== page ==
Human Pancreas on a Chip Opens New Possibilities for Studying Disease
Organoids Grown in Microfluidic Device May Help CF Patients with Diabetes
Tuesday, July 16, 2019
Scientists created human pancreas on a chip that allowed them to identify the possible cause of a frequent and deadly complication of cystic fibrosis (CF) called CF-Related Diabetes, or CFRD.
It may be feasible to also use the small two-chambered device, which features bioengineered human pancreatic organoids to study the causes of non-CF-related conditions such as type 1 and 2 diabetes, according to researchers at Cincinnati Children’s Hospital Medical Center, who report findings in Nature Communications.
First, however, the scientists want to see if their device can help people with CF—a genetic lung disease caused by a mutation in the CFTR gene. The mutation leads to a water and salt imbalance on cell surfaces that clogs the lungs with thick mucus.
As people with CF get older, they become increasingly at risk for CFRD, according to Anjaparavanda Naren, PhD, the study’s principal investigator and Director of the Cystic Fibrosis Research Center (Division of Pulmonary Medicine). Making matters worse is that until now there hasn’t been an effective way to study CFRD in the lab to look for better treatments.
“Mouse models of CF don’t faithfully recreate CF-Related Diabetes in the lab, and it wasn’t possible to study the disease at the depth we achieved in this study,” said Naren. “Our technology closely resembles the human pancreas and potentially may help us find therapeutic measures to manage glucose imbalance in people with CF, which is linked to increased illness and death.”
The in vitro chip technology can be used to study CFRD and glucose imbalance in specific individuals with the condition, creating the potential for diagnosing different disease manifestations on a highly personalized basis. The chip can help assay variability in the glucose measures of different people, determine correlation of glucose levels with the CFTR mutation type, and test small-molecule interventions.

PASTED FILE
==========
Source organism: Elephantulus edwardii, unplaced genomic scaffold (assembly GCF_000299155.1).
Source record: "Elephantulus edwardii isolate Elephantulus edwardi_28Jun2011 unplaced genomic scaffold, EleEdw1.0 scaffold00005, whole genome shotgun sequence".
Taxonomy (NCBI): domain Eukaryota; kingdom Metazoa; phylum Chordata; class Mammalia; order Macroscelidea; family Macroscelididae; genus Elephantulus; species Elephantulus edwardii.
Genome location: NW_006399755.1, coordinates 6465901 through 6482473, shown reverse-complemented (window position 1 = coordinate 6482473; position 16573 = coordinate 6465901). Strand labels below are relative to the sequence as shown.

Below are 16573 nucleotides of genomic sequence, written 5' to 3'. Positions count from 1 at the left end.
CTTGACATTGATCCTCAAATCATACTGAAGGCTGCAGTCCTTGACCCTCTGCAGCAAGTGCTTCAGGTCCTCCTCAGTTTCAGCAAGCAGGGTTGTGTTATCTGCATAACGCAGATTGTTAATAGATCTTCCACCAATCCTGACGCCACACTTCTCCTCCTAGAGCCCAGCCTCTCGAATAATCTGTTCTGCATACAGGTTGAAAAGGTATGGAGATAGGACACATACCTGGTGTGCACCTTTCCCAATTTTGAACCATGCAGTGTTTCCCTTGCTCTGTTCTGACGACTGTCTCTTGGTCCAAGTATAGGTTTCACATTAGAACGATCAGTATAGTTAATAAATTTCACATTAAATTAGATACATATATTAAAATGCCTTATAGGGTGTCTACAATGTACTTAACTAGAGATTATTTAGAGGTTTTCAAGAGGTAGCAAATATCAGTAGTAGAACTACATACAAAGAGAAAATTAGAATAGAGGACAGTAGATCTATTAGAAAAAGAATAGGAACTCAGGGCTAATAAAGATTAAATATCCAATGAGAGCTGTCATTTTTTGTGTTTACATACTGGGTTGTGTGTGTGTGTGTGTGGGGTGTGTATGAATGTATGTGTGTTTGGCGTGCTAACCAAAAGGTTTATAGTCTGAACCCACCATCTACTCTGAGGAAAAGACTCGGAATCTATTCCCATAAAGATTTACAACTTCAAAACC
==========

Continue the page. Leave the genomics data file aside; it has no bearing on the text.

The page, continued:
Chipping Away at CFTR Conundrum
Although mutations in the CFTR gene are known to cause cystic fibrosis, its role in CFRD is unclear. To answer that question, the researchers started by isolating pancreatic ductal epithelial cells and pancreatic islets donated by surgical patients.
The ductal organoids were cultured in a transparent dual-chamber called a microﬂuidic device, which contained specific biochemical solutions to generate the pancreas-on-a-chip. Ductal epithelial cells were cultured in the top chamber and pancreatic islet cells were in the bottom chamber, separated by a thin layer of porous membrane that allowed the different chambers to interact.
The cells grew and expanded into three-dimensional pancreatic organs that mimicked cell-to-cell communications and fluid exchange, similar to the function of a naturally developed human pancreas.
When the researchers tested pancreas-on-a-chip by disrupting CFTR gene expression, it impaired cell-to cell communication, fluid exchange and negatively affected endocrine function. This caused an insulin deficiency and recreated the CFRD disease process similar to that observed in the pancreas of a person, Researchers said this confirmed that the CFTR gene has a direct role in regulating insulin secretion and causing diabetes in people with CF.
Microfluidic devices have existed since 1979. But innovations in their design and functionality, especially since the advent of organoid technology, now allow researchers to bioengineer human organ tissues and mimic the function of natural organs in a laboratory setting.
The research team, which includes study first author and research associate Kyu Shik Mun, PhD, now will use the devices in a pilot study to test FDA-approved drugs that modulate CFTR gene expression. The goal will be to determine how well different CFTR drugs can slow or reverse lab-simulated CFRD.
Also collaborating was co-corresponding study author Jamie Nathan, MD, surgical director of the Pancreas Care Center at Cincinnati Children’s.
Funding support for the study came in part from the National Institutes of Health (DK080834, DK093045, P30DK117467) and the Cystic Fibrosis Foundation (MUN18F0, NAREN14XX0).